Whitaker saying he won’t cut Mueller funding: report

Acting Attorney General Matthew Whitaker has told associates that he won't reduce special counsel Robert MuellerRobert Swan MuellerSasse: US should applaud choice of Mueller to lead Russia probe MORE's budget, as he previously suggested, a source told Bloomberg. 

Whitaker, who took over the role last week when former Attorney General Jeff SessionsJefferson (Jeff) Beauregard SessionsThe Memo: Mueller's depictions will fuel Trump angst Collins: Mueller report includes 'an unflattering portrayal' of Trump Trump frustrated with aides who talked to Mueller MORE was ousted, has reportedly said he will allow Mueller's investigation into Russian interference to move forward. His appointment raised alarms among Democrats and a few Republicans who expressed concern about his past statements about the investigation.

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Whitaker has come under scrutiny since his appointment for opinion pieces he wrote for The Hill and CNN advocating for curbing the scope of the Mueller investigation, and suggesting stifling its funding. He penned both pieces prior to joining the Department of Justice as chief of staff to Sessions.

Skeptics of any such effort by Whitaker to cut funding have noted that Mueller's budget for fiscal year 2019 has already been approved.

President TrumpDonald John TrumpImpeachment? Not so fast without missing element of criminal intent Feds say marijuana ties could prevent immigrants from getting US citizenship Trump approval drops to 2019 low after Mueller report's release: poll MORE fired Sessions last week and named Whitaker as his temporary replacement. Democrats and legal experts have questioned the legality of Whitaker's appointments, noting that he was not confirmed by the Senate and questioning his qualifications.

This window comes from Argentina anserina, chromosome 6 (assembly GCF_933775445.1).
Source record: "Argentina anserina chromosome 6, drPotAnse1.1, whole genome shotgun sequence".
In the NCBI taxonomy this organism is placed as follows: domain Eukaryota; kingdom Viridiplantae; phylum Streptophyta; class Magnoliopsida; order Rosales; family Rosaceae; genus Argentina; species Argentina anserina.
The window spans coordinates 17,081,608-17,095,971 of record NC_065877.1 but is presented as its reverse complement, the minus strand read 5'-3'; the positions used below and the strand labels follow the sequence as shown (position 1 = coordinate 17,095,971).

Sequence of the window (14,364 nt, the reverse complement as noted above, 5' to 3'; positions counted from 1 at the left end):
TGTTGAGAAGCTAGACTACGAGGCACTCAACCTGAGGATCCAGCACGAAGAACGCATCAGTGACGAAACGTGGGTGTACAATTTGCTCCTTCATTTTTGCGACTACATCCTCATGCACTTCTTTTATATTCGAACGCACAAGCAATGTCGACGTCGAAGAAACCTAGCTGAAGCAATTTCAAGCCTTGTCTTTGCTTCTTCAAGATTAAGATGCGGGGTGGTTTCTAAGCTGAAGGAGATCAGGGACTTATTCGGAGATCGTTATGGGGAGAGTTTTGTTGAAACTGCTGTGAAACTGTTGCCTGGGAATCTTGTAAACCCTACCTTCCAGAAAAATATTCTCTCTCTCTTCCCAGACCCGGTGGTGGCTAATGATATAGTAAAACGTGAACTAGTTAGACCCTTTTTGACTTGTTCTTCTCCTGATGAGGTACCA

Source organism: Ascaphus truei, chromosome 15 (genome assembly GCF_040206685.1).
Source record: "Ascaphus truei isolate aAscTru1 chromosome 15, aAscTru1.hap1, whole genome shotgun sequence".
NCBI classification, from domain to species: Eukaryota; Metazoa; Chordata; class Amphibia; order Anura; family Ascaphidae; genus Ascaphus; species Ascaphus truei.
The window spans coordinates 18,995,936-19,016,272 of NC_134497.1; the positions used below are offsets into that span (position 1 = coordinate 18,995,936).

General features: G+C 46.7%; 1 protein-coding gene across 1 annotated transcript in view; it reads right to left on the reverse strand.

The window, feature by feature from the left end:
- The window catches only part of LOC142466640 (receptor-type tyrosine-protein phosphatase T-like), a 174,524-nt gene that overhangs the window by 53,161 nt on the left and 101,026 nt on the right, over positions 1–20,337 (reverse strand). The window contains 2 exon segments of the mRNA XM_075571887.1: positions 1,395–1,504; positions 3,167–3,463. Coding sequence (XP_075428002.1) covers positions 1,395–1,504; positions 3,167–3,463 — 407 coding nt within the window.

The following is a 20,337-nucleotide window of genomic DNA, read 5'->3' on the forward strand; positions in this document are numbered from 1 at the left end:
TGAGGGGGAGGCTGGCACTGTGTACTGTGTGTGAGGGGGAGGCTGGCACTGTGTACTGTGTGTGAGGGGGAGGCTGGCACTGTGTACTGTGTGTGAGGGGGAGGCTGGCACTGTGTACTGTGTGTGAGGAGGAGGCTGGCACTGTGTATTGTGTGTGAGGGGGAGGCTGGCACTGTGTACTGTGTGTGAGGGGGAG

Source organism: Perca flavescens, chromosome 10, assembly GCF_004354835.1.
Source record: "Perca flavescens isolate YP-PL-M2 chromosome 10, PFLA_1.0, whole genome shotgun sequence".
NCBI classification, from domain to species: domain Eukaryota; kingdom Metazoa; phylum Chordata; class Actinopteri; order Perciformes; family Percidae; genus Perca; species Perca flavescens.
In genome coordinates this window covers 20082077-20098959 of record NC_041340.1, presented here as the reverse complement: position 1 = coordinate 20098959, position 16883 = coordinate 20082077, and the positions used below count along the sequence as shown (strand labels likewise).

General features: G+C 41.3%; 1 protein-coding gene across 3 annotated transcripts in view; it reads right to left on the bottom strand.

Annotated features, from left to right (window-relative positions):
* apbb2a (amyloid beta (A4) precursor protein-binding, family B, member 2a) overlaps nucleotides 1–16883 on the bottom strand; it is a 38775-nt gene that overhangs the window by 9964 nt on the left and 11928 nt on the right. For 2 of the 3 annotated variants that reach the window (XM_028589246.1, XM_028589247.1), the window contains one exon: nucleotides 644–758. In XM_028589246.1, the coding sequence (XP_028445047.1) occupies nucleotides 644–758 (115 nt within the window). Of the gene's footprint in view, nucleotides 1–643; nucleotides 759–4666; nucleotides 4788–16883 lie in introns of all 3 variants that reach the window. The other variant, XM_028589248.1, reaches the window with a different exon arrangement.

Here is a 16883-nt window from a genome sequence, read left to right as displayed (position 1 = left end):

Rep. Jerrold Nadler (D-N.Y.), likely the incoming chairman of the House Judiciary Committee, signaled on Sunday he would call on Whitaker to appear before lawmakers to answer questions about his appointment.

“Our very first witness on — after Jan. 3 — we will subpoena ... or we will summon — if necessary, subpoena, Mr. Whitaker,” Nadler said on CNN’s “State of the Union.”

Rep. Adam SchiffAdam Bennett SchiffDem lawmaker: 'Quite clear' Trump committed impeachable offenses Hillicon Valley: House Dems subpoena full Mueller report | DOJ pushes back at 'premature' subpoena | Dems reject offer to view report with fewer redactions | Trump camp runs Facebook ads about Mueller report | Uber gets B for self-driving cars On The Money: House Dem says marijuana banking bill will get vote in spring | Buttigieg joins striking Stop & Shop workers | US home construction slips in March | Uber gets B investment for self-driving cars MORE (D-Calif.), the expected chairman of the House Intelligence Committee in the next session of Congress, added in a separate interview on Sunday that Democrats will hold Whitaker accountable if he attempts to interfere with the Mueller investigation at all.